Amid New Reports of Police Misconduct, San Jose Mayor Calls for Tough Prosecution, New Screening

In March, the San Jose Police Department was stunned by the Fentanyl overdose death of 24-year-old rookie officer Dijon Packer, a former San Jose State football star.

Then early this month, it was revealed that the FBI had turned in an officer who had been found drunk while working at the scene of the Baby Brandon kidnapping April 25. San Jose Police Chief Anthony Mata, in reporting the incident, declined to identify the officer, but said he was “disappointed and dismayed” by the incident.

“When any officer tarnishes the badge,” the chief said May 3, “we all suffer the consequences.”

Things for his department only got worse, as the month progressed.

An off-duty officer was cited by the California Highway Patrol for driving while intoxicated, causing an accident in Hayward. There were no injuries.

Then on Thursday, a police spokesperson confirmed to local media that a San Jose police officer is on administrative leave after he allegedly traded a meth pipe to a woman in exchange for information.

The alleged incident happened late last year and the unidentified officer has been on leave since December, the department confirmed, without identifying the officer.

Also on Thursday, District Attorney Jeff Rosen announced that San Jose Police Officer Matthew Dominguez, 32 was charged with masturbating in the home of a family where he and other officers had been dispatched for an April 21 disturbance.

Dominguez, a four-year veteran, was arrested May 12 and is to be arraigned on a misdemeanor indecent exposure charge on June 22.

“The charged behavior is beyond disturbing,” Rosen said. “Law enforcement officers respond to our homes to help crime victims, not terrorize, traumatize, and create new victims.”

Rosen said evidence shows that after initiating the investigation, Dominguez sent the other officers away to locate the subject. Shortly thereafter, Dominguez touched himself in front of two female family members, then exposed himself to the mother.”The shocked and scared victims fled and reported the officer’s behavior to two male relatives nearby,” according to a press release.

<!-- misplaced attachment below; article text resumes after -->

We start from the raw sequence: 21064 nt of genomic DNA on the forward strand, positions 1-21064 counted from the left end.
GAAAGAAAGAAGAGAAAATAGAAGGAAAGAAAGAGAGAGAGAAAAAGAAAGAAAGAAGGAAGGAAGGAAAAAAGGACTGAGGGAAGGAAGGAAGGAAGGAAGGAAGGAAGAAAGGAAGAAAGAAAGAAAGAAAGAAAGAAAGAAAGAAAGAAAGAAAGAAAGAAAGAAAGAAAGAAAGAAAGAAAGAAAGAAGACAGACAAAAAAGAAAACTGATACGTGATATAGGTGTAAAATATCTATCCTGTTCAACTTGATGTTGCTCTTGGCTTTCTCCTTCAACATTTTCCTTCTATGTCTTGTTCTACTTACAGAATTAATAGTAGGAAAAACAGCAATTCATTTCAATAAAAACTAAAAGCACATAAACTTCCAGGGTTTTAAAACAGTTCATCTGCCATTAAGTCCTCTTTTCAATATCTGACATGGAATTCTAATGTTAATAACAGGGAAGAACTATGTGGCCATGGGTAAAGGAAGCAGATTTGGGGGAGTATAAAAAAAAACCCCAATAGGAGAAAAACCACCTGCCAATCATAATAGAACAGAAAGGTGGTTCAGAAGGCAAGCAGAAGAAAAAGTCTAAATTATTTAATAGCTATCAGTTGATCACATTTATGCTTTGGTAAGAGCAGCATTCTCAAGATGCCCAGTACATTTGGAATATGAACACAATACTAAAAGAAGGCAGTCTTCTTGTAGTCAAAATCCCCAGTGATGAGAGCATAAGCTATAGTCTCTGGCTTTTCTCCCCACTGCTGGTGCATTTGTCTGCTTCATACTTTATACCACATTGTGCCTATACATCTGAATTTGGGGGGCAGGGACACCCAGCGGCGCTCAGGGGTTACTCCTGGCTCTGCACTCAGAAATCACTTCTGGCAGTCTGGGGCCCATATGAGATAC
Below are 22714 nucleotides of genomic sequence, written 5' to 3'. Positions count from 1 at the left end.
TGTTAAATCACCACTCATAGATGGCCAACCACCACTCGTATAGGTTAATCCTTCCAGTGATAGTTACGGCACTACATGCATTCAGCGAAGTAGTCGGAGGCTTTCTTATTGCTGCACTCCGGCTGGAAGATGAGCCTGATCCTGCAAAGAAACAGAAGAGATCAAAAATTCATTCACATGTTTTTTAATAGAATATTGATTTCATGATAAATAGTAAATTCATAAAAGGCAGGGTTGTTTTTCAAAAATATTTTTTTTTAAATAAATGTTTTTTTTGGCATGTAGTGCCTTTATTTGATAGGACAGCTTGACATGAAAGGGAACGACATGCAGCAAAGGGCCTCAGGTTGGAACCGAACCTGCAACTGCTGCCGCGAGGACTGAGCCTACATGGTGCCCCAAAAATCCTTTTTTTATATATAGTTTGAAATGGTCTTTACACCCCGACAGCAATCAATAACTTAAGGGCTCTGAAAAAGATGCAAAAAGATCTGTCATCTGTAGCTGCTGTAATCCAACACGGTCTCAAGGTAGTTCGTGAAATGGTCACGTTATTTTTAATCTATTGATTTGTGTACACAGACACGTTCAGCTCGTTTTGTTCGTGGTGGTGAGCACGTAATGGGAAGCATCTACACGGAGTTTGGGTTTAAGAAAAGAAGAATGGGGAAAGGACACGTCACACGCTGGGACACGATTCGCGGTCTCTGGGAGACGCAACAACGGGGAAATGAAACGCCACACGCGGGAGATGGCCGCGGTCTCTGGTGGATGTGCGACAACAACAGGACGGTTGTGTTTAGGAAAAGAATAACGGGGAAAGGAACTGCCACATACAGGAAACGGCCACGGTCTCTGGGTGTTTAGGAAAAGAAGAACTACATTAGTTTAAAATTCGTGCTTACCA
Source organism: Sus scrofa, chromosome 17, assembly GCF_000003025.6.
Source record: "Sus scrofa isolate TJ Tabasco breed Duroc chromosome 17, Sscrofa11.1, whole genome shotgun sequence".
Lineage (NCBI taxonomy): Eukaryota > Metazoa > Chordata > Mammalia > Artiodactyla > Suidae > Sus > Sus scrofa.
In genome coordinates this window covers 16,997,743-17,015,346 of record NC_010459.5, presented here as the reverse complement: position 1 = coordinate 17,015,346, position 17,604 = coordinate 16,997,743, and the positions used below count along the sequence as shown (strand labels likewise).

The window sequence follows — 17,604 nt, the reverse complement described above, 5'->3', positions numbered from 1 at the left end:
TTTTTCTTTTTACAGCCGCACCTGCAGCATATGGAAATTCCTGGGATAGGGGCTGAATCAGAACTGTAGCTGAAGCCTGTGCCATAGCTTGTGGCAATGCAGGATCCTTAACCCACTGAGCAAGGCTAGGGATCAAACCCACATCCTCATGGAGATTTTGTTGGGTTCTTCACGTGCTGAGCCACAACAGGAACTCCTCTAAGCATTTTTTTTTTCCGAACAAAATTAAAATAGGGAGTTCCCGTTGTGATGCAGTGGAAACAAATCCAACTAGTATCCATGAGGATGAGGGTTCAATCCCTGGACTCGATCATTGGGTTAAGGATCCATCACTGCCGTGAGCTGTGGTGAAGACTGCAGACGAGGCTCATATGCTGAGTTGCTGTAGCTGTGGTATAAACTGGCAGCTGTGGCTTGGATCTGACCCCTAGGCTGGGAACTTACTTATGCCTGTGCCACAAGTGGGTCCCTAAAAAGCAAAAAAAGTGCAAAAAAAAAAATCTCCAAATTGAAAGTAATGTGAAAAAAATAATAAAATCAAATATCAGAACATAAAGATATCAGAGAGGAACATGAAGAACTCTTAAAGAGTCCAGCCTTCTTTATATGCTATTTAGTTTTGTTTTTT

That was enough for San José Mayor Sam Liccardo, who took to the podium on his Facebook page today, and said he will push for changes to the contract with the San Jose Police Officers Association for random drug and alcohol testing of all officers. “To their credit, they’ve indicated a willingness to negotiate on that issue,” Liccardo said.

“I’d like to respond to yesterday’s news about the San José Police officer who was placed on leave many months ago for allegedly offering a meth pipe to an informant in exchange for information,” Liccardo said on Facebook May 12..

“This officer’s conduct amounts to a severe violation of the ethical and professional standards of this department,” the mayor said. He said the officer was placed on administrative leave more than six months ago, “and I’m confident that the department will do whatever is legally necessary to ensure he won’t again wear an SJPD uniform.”
“Obviously, this is the latest in what has become a drumbeat of serious transgressions by young officers in SJPD.” the mayor said.

“In my view, two things are equally true. First, we have a serious problem in SJPD that requires remedial action immediately. Second, these officers do not represent the very high moral and professional standards upheld by 99% of the hardworking SJPD officers protecting our community today.”

“In the days ahead, I look forward to the specific, actionable steps the department will be taking to improve screening and backgrounding of new applicants to the police academy, as well as supervision and investigation of officer misconduct,” Liccardo said.

“For two years, I have very publicly urged reforms in both investigation of police misconduct as well as in the arbitration process for officer discipline. Although some improvements have been made as a result, several others remain subject to state law requirements for negotiation with the police union and possibly, voter approval.  I will continue to push forward with these proposals.”